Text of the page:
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Dollar tumbles as resurgent EU sovereign risk fears sap risk appetite

Wednesday 5th May 2010

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The New Zealand dollar tumbled about 1 US cent and weakened against the yen as renewed fears of spreading contagion from Greece's fiscal woes drove down stocks and commodity prices and eroded investors' risk appetite. 

The US$144 billion aid package for Greece may not be enough as Spanish Prime Minister Jose Luis Rodriguez Zapatero was forced to deny his country is next in line to need a bailout and traders speculated that Portugal is in the same camp.  

The euro region has been divided on its response to the fiscal debt crisis in Greece, with Germany urging the region to allow an "orderly" default of weakened member states.

Stocks tumbled in Europe, with Spain's IBEX 35 index sinking 5.4% and France's CAC 40 sinking 3.6%, while on Wall Street, the Standard & Poor's 500 Index declined 2.4%. 

"The theme is 'risk out'," said Tim Kelleher, vice president of institutional banking and markets at Commonwealth bank of Australia.

The impact in currency markets was exacerbated when London returned after a long weekend and as rumours swelled that Spain needs a Euro package, he said. 

The New Zealand dollar fell to 71.99 US cents, from 72.98 cents yesterday. The trade-weighted index, or TWI, slipped to 67.98 from 68.28 as the kiwi gained against the Australian dollar and the euro, helping limits the impact of the slide against the greenback and the yen.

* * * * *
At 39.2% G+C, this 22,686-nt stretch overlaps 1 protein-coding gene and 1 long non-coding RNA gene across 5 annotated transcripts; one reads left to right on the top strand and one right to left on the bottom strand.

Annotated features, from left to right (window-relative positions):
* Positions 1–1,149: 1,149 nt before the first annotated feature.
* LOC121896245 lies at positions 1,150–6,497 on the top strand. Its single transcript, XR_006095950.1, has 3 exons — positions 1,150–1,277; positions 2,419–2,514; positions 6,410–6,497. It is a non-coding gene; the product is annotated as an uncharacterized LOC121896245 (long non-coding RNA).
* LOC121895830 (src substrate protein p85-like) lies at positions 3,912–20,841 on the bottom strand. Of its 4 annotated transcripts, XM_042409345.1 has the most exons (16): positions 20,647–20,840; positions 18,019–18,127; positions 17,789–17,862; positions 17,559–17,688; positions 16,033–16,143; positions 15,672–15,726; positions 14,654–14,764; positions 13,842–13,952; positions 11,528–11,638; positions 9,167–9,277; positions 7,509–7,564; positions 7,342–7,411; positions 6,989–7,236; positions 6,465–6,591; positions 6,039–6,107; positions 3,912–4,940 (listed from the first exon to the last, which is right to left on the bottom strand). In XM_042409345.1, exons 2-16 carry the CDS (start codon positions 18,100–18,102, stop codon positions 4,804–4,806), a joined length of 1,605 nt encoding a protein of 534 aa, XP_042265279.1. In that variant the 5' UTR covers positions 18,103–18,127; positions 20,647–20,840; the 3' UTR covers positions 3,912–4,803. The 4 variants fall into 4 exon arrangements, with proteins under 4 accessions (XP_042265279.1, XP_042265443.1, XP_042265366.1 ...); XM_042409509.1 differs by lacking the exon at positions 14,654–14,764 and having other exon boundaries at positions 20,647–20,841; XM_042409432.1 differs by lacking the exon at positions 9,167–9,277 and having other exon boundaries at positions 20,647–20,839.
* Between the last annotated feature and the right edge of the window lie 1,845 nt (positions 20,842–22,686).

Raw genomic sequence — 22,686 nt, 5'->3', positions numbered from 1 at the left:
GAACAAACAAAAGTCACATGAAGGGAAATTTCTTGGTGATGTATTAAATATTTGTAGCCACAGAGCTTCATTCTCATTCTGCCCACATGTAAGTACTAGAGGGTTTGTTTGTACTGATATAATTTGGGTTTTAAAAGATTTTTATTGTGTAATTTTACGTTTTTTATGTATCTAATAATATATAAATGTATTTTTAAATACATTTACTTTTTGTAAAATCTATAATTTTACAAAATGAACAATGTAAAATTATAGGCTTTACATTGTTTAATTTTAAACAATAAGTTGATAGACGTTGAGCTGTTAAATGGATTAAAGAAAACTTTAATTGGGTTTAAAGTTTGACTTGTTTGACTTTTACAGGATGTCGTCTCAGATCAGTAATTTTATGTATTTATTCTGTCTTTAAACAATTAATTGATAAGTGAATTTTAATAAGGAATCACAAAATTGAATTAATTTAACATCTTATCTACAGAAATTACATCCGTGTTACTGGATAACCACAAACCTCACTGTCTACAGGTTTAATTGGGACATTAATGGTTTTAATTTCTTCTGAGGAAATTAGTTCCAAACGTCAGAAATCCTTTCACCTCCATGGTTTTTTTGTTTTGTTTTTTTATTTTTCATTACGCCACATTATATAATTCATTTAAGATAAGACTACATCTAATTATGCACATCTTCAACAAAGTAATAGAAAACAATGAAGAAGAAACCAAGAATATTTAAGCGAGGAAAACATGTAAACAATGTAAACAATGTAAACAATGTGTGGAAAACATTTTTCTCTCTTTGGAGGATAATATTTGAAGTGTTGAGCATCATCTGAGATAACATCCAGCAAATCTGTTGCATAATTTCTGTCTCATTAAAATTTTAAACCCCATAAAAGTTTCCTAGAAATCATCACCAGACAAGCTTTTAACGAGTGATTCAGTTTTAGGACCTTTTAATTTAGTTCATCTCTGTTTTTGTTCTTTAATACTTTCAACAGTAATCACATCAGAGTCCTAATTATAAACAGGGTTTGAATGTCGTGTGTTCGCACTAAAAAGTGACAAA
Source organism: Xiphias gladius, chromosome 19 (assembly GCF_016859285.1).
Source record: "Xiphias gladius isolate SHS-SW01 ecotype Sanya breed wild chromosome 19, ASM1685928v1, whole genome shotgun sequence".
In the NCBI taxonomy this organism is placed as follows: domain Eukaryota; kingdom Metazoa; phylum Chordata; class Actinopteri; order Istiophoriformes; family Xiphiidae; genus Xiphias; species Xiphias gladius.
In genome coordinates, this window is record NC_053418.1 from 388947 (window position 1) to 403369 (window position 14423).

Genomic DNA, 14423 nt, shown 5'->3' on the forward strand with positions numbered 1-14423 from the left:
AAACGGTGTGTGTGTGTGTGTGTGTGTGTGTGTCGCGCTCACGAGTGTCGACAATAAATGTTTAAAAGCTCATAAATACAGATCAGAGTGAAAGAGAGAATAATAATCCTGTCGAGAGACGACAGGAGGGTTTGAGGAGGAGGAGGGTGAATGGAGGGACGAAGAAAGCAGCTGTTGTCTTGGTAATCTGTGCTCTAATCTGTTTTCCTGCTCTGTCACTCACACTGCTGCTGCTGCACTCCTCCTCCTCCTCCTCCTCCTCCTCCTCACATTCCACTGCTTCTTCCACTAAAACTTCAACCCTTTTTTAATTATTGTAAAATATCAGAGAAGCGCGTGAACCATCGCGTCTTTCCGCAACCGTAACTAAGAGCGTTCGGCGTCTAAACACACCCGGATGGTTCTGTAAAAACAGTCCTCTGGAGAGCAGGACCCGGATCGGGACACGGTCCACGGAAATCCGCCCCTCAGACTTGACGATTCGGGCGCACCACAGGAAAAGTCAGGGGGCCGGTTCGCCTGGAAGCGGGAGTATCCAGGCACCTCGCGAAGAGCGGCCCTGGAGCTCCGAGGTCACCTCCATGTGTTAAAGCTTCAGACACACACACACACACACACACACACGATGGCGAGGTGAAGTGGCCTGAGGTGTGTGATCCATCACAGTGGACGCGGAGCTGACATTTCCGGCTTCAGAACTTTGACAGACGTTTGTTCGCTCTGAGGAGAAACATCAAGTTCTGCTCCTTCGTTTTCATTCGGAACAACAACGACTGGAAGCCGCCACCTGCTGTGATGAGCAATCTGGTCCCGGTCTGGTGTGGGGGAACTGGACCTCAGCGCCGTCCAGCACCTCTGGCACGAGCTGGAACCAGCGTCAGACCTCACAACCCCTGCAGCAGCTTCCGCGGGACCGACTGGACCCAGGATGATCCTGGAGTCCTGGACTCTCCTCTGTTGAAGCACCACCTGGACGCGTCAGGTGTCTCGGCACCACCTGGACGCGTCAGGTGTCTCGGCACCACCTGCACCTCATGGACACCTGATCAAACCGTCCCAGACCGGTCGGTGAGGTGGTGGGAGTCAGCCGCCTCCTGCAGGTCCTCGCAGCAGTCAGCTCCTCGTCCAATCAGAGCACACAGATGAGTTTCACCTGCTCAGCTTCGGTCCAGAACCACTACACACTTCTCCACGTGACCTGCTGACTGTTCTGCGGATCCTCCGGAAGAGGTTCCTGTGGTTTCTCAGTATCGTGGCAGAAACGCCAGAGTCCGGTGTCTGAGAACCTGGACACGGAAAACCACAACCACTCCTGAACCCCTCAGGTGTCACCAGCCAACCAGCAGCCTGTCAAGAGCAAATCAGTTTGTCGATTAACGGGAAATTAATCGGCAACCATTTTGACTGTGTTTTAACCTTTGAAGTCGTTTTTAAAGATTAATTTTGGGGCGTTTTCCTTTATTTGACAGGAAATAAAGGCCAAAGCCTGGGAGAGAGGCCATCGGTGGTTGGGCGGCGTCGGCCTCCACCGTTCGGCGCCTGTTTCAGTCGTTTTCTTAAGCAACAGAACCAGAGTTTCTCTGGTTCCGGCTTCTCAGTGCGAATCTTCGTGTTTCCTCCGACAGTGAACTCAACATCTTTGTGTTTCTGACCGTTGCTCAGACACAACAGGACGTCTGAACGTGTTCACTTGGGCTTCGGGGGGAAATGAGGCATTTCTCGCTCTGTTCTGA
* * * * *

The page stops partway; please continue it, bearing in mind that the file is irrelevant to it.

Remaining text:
The kiwi dollar rose to 79.21 Australian cents from 78.86 cents yesterday and advanced to 55.43 against the euro from 55.20. It tumbled to 68.06 yen from 69.20 yen. 

The euro fell below US$1.30 for the first time in more than a year amid speculation the aid package for Greece won't prevent other countries succumbing to a debt crisis. 

Kelleher says the New Zealand dollar may trade in a range of 71.75 US cents to 72.25 cents today, holding with its recent trading band.

"Sentiment will be negative because of what happened overnight." 

The kiwi didn't move much after Fonterra Cooperative Group posted the results of its latest online milk powder auction, showing prices held most of last month's gains.  

The local currency advanced against the Australian dollar after the Reserve Bank of Australia raised its benchmark interest rate to 4.5% but signaled borrowing costs are now about neutral, meaning there's less need for further hikes. 

"The tone of the accompanying statement came as a disappointment to those looking for the RBA to keep ramping up rates in coming months," said Mike Jones, currency strategist at Bank of New Zealand, in his morning note.

"Rather, it looks as if the RBA may take stock for a while and assess the economic landscape, content it has now returned rates to around average levels". 

With the RBA on a milder track and New Zealand's central bank signaling rate hikes are looming, "we suspect we have indeed seen the bottom in NZD/AUD for now." 

Also weighing on the Australian dollar is continued fallout from the federal government's announcement of a super tax on mining profits, which has driven down shares of resource companies and triggered concern that it will hamper investment in the sector.

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